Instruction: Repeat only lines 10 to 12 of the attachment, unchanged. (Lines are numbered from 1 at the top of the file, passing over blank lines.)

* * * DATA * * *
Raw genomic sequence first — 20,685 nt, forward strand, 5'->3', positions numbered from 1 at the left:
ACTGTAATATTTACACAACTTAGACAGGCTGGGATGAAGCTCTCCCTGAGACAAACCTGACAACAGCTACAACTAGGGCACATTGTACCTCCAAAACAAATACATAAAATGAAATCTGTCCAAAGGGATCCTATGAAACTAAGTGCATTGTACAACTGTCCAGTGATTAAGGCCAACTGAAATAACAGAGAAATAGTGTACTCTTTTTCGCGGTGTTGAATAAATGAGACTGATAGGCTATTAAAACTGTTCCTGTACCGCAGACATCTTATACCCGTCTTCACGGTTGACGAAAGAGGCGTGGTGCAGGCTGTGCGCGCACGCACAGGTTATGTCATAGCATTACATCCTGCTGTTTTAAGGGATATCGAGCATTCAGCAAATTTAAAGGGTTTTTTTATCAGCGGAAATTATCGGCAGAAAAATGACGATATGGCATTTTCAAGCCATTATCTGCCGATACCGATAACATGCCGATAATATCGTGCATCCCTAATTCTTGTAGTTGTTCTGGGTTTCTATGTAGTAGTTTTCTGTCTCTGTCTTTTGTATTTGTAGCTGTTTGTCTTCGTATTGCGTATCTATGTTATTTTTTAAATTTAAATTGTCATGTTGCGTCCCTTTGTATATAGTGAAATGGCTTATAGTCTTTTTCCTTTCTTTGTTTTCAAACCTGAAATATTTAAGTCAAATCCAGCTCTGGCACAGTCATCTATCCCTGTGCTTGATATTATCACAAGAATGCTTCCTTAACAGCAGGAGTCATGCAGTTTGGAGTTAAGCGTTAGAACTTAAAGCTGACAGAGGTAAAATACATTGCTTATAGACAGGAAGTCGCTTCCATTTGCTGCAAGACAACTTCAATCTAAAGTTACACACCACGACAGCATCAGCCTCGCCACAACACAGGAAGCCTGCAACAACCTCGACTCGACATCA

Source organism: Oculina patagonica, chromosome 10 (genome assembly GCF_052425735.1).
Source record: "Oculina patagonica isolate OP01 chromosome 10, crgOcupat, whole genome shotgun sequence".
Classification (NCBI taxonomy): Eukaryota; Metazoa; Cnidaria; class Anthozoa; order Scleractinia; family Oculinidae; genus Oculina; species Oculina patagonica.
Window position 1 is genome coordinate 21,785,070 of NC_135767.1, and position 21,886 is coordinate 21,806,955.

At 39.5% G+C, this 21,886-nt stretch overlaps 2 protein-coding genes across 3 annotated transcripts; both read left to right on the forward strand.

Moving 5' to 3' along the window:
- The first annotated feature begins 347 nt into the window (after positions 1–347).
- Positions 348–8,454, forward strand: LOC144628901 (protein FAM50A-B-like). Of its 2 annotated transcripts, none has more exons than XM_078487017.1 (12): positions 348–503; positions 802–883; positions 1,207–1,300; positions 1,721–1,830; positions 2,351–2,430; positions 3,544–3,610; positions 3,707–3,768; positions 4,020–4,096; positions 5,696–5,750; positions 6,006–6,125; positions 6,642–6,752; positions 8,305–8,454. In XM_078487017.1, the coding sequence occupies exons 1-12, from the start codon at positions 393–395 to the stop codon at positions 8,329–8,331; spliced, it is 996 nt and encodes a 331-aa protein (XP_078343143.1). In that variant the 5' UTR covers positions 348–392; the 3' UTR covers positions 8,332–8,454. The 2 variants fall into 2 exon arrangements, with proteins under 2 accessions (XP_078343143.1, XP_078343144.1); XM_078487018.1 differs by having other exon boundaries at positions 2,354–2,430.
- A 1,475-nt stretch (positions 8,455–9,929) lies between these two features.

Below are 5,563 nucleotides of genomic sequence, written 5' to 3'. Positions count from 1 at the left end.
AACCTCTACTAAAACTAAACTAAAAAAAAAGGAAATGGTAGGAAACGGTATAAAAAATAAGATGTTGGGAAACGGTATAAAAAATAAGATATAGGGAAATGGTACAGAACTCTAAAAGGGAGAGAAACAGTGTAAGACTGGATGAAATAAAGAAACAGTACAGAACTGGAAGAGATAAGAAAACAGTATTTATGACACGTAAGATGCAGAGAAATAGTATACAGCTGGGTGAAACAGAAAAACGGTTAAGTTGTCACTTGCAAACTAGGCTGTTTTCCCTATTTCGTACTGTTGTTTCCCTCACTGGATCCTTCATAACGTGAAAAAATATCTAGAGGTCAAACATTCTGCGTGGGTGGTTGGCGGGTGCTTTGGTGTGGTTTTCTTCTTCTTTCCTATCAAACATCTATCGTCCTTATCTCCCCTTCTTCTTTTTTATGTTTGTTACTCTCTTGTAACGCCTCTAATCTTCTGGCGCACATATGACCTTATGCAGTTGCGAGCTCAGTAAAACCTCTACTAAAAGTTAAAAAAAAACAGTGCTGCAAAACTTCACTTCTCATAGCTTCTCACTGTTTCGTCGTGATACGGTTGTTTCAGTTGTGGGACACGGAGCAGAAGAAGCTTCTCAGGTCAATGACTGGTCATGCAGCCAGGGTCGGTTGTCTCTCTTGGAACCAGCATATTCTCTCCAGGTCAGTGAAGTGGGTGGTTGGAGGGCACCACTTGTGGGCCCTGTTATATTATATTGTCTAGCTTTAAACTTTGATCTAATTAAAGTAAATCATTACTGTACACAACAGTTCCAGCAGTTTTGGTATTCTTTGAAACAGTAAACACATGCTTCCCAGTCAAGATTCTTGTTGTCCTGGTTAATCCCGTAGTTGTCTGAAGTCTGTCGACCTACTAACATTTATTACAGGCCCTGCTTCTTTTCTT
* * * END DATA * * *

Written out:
- Positions 348–8,454, forward strand: LOC144628901 (protein FAM50A-B-like). Of its 2 annotated transcripts, none has more exons than XM_078487017.1 (12): positions 348–503; positions 802–883; positions 1,207–1,300; positions 1,721–1,830; positions 2,351–2,430; positions 3,544–3,610; positions 3,707–3,768; positions 4,020–4,096; positions 5,696–5,750; positions 6,006–6,125; positions 6,642–6,752; positions 8,305–8,454. In XM_078487017.1, the coding sequence occupies exons 1-12, from the start codon at positions 393–395 to the stop codon at positions 8,329–8,331; spliced, it is 996 nt and encodes a 331-aa protein (XP_078343143.1). In that variant the 5' UTR covers positions 348–392; the 3' UTR covers positions 8,332–8,454. The 2 variants fall into 2 exon arrangements, with proteins under 2 accessions (XP_078343143.1, XP_078343144.1); XM_078487018.1 differs by having other exon boundaries at positions 2,354–2,430.
- A 1,475-nt stretch (positions 8,455–9,929) lies between these two features.

Below are 5,563 nucleotides of genomic sequence, written 5' to 3'. Positions count from 1 at the left end.